Unobvious attractions of Istanbul: Pera Museum and “Turtle Trainer”

Unobvious attractions of Istanbul: Pera Museum and “Turtle Trainer”

Today we’ll take a look at an interesting Istanbul museum that will definitely appeal to lovers of Orientalism.

This is the private Pera Museum, located next to the Istiklal pedestrian street, in the building of the former Bristol Hotel, built in 1893. The name of the museum is associated with the area in which it is located – together with Istiklal Street, this entire area was called Pera at the beginning of the last century.

The hotel building was renovated in 2003 – 2005, it was rebuilt for the needs of the museum. The upper floors of the five-story building today house temporary exhibitions of contemporary art. There is an art deco style café on the ground floor.

In the permanent exhibition you can see paintings by Eastern artists of the 17th – 19th centuries, a collection of weights and measures from Anatolia, and a collection of tiles and ceramics from the city of Kutahya. One room is dedicated to an exhibition of old photographs of Istanbul, which displays about 7,000 artistic photographs.

But the most important thing worth going to this museum for is the work of the outstanding artist, archaeologist and founder of the Istanbul Archaeological Museum Osman Hamdi Bey.

This is where the most famous Turkish painting, “Turtle Trainer,” is located. It is also the most expensive painting in Turkey, costing $3.5 million. It was because of her that I came here.

Despite the apparent strangeness, the plot is quite easy to read. The artist makes a satirical analogy, comparing attempts to train clumsy and slow turtles with the slow and ineffective attempts to reform the Ottoman Empire.

The painting depicts an elderly man wearing a traditional Ottoman religious headdress, which predates the fez, and traditional dress from the Tanzimat reforms (mid-19th century). He stands at the window with a nai musical instrument, with which he unsuccessfully tries to train the turtles crawling at his feet. The painting was created during the crisis preceding the collapse of the Ottoman Empire. The reforms of Sultan Abdul Hamid II were ineffective and caused further upheaval.

The painting was painted in 1906 and 1907 in two versions. If you place them side by side, you can make riddles in the spirit of “find 10 differences.” There are, however, three main differences: the later painting shows six turtles instead of five, there is a jug and a sign on the wall with an inscription in Arabic. The Pera Museum displays an earlier version, and a later version was sold in 2004 to a private collection.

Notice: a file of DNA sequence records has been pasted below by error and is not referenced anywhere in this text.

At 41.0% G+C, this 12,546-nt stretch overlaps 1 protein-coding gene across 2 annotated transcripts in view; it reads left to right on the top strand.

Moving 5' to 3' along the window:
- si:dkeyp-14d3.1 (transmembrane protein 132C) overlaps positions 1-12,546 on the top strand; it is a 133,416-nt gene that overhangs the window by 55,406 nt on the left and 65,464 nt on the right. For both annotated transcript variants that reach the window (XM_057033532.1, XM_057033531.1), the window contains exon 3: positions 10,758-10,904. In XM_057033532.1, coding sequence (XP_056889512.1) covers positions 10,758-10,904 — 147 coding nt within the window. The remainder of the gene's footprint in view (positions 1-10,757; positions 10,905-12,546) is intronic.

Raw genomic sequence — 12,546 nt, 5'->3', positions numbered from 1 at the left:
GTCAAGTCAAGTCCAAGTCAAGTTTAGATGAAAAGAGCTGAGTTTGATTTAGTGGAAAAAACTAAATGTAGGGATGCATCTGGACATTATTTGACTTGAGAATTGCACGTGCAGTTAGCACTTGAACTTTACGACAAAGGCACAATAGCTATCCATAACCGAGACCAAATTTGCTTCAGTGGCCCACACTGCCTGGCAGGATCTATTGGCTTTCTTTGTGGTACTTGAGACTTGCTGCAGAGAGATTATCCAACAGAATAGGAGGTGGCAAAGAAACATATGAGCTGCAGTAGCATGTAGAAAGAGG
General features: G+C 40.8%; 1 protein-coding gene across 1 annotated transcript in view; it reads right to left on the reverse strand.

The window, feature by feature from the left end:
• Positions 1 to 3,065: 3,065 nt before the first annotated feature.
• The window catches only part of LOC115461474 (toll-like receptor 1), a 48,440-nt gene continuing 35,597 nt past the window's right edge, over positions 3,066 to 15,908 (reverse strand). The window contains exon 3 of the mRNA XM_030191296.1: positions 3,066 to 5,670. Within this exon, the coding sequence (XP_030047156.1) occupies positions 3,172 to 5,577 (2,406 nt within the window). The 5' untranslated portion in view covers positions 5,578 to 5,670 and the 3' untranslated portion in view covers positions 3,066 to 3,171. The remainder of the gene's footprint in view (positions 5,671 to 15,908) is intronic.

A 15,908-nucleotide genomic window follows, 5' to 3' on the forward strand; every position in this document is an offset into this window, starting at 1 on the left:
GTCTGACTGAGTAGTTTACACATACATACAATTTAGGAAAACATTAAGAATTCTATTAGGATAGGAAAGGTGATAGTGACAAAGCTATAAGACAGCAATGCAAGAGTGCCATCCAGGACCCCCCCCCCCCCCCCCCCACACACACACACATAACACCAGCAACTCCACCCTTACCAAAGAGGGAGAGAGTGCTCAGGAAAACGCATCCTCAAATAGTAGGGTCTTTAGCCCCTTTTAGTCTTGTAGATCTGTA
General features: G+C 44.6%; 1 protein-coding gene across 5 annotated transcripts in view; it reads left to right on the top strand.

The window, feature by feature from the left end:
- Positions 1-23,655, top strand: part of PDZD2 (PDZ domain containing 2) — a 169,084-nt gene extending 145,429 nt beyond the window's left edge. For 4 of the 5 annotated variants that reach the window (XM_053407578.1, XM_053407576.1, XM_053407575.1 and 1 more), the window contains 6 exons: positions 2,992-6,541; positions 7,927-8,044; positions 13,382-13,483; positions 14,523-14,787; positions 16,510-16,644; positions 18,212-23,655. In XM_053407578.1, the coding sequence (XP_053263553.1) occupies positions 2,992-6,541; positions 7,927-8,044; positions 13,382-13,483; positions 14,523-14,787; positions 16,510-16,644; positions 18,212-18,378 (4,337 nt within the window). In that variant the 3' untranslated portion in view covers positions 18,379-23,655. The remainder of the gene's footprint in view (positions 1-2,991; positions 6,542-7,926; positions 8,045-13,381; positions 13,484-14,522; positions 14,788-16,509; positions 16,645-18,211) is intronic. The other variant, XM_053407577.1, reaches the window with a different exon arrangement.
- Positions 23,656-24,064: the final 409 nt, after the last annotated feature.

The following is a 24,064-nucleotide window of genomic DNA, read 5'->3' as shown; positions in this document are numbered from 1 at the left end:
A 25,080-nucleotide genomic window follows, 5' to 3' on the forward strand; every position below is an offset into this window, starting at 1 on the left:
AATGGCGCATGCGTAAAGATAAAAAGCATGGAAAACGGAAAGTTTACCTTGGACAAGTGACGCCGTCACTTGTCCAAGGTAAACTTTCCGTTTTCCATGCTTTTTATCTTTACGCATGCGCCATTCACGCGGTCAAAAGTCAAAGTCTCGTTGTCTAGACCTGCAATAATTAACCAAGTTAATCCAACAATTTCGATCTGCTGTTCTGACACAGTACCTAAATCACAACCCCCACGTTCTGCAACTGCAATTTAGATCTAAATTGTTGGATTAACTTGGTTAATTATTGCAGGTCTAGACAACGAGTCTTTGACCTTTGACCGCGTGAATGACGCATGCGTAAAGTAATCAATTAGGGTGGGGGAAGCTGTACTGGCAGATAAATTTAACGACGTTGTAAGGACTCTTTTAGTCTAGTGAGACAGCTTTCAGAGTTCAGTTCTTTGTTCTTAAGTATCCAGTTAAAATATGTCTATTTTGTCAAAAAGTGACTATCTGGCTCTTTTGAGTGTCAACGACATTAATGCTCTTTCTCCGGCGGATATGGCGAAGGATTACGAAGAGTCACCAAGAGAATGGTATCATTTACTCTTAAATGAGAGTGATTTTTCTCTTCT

Osman Hamdi Bey himself is a famous person in Turkey. He created the most famous museum in the country – the Archaeological Museum (Arkeoloji Müzesi), which I already told you about. It was also he who founded the School of Fine Arts (Mekteb-i Sanayi-i Nefise-i Şahane) in 1882, thereby opening Turkish art to the world community. Today this school is Mimar Sinan University of Fine Arts in Istanbul.

Thanks to Osman Hamdi Bey, portraits and sculptural figures of people appeared in Turkey; he painted everyone – family members, people he met. The portraits were always framed by a background theme – architecture, design elements, household items of the Ottoman era.

The Pera Museum has four more paintings by Osman Hamdi Bey, including “Girl in a Pink Hat” (1904) and “Two Musicians” (1880). Surprisingly, they turned out to be small – about the size of a landscape sheet. Especially compared to the large, almost tall “Tamer”.

On the third floor there is a unique exhibition of weights and measures – there is no analogue to such a collection anywhere in the world. The collection includes 9,000 exhibits dating back to different periods of history. Among the items are various types of scales and measuring instruments and the first mechanisms that were used to calculate mass, length and volume. Here you can see the tools used by architects, sailors, pharmacists, merchants and jewelers.

The photographic exhibition at the museum boasts 7,000 works introducing the history and life of the inhabitants of Turkey in the 19th and 20th centuries. Some of the photographs were taken by famous photographers: Pascal Seba, Robertson, Hoyer, Ali Sami Akozer, while others were taken by amateurs.

The museum often hosts art master classes, lessons in modeling and pottery. There are several cinema halls where films of different genres are shown, but most often – black and white films in the spirit of Italian neorealism, short films, documentaries, arthouse and experimental cinema.

Helpful tip: every Wednesday students can enter the museum for free, and every Friday from 18:00 to 22:00 anyone can see the collections for free.

Useful links for Istanbul travel